The Alfa ? which follows a similar concept to the Ferrari ? is also proving difficult to develop throughout the season. The team’s eye-catching testing form has possibly led it down a blind alley in development, and when the equipment is becoming less effective against its opposition, it makes it more difficult for inexperienced drivers to impress.
Giovinazzi could find himself painfully ousted from F1 barely before he’s had a proper chance to show what he can do. Worryingly, his biggest threat comes from a driver whose name is one of the most synonymous with F1 in history.
The Ferrari Driver Academy plays host to two of the hottest Formula 2 rookies in Ilott and Mick Schumacher. Both have already tested for Alfa this year and will be looking to snap at Giovinazzi?s heels where possible. The question is, obviously in a hypothetical sense, would either do better than what is being achieved right now?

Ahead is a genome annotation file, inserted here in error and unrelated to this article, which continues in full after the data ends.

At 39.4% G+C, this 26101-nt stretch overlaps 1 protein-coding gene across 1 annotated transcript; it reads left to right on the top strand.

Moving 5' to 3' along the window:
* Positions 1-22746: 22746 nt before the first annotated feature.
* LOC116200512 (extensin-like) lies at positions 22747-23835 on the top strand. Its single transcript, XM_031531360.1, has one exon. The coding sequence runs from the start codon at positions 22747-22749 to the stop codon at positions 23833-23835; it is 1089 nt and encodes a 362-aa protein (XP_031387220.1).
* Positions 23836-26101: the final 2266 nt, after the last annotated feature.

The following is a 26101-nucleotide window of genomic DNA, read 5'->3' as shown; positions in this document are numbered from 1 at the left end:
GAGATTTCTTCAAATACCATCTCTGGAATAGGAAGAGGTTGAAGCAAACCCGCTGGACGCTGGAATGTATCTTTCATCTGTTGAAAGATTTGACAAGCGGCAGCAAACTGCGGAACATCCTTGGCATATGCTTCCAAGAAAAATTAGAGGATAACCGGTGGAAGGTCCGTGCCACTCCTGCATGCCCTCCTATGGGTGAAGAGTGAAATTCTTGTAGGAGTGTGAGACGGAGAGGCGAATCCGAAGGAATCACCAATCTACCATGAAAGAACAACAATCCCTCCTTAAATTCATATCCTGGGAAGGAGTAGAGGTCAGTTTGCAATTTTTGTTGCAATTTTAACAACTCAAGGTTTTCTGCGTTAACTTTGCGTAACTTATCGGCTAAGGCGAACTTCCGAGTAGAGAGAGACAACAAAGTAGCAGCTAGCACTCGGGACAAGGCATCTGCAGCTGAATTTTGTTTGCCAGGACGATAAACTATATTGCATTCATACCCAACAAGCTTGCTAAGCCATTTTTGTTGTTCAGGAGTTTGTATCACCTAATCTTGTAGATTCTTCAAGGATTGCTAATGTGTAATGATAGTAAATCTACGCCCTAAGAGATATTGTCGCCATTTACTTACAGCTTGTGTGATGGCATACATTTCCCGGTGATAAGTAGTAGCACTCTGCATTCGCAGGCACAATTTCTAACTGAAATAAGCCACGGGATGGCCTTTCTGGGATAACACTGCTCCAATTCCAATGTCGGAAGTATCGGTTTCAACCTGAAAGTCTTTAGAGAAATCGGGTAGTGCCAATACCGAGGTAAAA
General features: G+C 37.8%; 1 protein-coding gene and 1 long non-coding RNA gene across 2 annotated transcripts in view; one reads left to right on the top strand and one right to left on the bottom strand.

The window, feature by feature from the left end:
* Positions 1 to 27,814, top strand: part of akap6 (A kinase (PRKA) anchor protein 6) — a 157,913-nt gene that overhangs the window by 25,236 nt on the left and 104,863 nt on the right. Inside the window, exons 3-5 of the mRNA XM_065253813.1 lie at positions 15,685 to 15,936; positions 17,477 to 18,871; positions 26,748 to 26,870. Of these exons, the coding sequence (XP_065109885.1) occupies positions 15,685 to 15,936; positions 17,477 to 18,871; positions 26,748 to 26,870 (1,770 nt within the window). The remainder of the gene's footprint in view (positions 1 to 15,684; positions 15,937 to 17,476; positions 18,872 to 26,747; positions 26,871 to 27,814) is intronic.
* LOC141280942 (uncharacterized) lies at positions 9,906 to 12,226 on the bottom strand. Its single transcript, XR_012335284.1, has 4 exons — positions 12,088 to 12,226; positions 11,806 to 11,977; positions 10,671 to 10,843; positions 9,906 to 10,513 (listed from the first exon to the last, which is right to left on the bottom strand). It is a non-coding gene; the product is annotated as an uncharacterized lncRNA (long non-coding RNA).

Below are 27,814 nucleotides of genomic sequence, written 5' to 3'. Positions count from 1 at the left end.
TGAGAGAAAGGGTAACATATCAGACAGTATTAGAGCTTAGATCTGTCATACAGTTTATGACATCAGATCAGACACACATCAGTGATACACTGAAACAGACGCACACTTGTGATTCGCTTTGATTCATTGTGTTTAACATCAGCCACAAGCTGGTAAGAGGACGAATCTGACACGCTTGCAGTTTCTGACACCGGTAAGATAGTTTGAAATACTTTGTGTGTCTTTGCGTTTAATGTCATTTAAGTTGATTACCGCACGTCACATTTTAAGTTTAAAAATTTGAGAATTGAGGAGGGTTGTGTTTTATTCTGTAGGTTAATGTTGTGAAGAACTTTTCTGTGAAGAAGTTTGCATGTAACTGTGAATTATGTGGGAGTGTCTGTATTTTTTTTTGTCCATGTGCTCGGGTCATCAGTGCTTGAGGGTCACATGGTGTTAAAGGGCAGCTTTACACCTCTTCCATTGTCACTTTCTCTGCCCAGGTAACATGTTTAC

That goes before even mentioning the serious talent Ferrari has waiting in Formula 3.
Both Schumacher and Ilott have showcased vast talent and potential, but are still immensely raw and neither have quite made the impression that Giovinazzi made in his sole campaign as yet.
There?s also so much more to being an F1 driver than driving the car, and Giovinazzi?s work away from the track speaks for itself already ? especially with Raikkonen’s fondness for testing.
It simply hasn?t quite happened yet for Giovinazzi. Raikkonen showed in 2018 that he very much still has it, even after 298 grand prix and counting,? and his rookie team-mate is now starting to show that he can keep up with and occasionally get the better of the 2007 world championship winner.
All he requires is to string a weekend together, and maybe score a couple of points in a car that is rarely looking like challenging for them, just as Leclerc did while in a similar position last year. That might result in Giovinazzi showing the sort of form that he showed in Baku on this day three years ago, and ensuring he still has an F1 seat come 2020.